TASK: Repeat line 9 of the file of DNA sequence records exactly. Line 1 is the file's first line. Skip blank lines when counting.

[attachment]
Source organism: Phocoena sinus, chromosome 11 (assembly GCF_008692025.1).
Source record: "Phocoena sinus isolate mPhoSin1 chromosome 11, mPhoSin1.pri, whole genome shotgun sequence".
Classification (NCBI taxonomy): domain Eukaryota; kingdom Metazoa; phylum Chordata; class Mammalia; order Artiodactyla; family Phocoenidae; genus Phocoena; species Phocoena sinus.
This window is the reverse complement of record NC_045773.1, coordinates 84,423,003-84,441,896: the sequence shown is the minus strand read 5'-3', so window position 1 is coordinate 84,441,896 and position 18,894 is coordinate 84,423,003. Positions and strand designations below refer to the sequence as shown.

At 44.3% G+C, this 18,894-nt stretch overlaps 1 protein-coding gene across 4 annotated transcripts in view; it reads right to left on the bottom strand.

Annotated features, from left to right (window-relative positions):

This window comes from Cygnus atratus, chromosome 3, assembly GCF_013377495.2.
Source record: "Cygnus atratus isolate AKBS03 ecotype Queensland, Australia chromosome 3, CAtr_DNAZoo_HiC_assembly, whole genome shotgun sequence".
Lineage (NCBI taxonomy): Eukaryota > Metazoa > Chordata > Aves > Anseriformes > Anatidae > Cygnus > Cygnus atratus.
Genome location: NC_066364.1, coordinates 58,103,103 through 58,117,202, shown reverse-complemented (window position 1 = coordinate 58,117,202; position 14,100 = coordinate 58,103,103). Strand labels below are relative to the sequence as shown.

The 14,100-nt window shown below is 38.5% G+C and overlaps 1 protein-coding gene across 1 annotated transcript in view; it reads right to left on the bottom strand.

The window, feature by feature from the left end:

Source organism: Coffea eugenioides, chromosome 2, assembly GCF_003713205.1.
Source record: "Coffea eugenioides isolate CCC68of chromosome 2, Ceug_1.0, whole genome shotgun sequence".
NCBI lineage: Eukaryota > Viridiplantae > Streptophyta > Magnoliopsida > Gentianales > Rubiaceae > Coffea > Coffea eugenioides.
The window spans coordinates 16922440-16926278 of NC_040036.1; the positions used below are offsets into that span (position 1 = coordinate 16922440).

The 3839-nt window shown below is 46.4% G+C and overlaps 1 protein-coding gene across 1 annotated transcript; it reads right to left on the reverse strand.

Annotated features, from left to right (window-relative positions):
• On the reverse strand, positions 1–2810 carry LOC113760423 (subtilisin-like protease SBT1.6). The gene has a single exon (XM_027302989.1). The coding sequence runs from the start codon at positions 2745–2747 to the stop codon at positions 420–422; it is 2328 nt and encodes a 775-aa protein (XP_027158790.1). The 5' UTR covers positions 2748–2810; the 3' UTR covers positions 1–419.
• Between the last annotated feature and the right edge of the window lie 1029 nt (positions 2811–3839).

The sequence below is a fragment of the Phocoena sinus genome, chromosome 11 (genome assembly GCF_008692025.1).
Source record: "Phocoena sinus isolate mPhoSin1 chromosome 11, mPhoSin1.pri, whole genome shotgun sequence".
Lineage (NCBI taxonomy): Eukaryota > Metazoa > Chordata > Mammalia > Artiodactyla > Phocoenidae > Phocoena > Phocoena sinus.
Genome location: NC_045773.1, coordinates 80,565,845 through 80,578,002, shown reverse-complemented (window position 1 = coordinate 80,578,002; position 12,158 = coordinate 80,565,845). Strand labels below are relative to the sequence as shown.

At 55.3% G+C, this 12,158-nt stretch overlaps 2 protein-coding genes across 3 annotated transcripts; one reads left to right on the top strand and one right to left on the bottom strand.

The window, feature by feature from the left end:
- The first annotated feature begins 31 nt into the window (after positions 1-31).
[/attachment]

Lineage (NCBI taxonomy): Eukaryota > Metazoa > Chordata > Aves > Anseriformes > Anatidae > Cygnus > Cygnus atratus.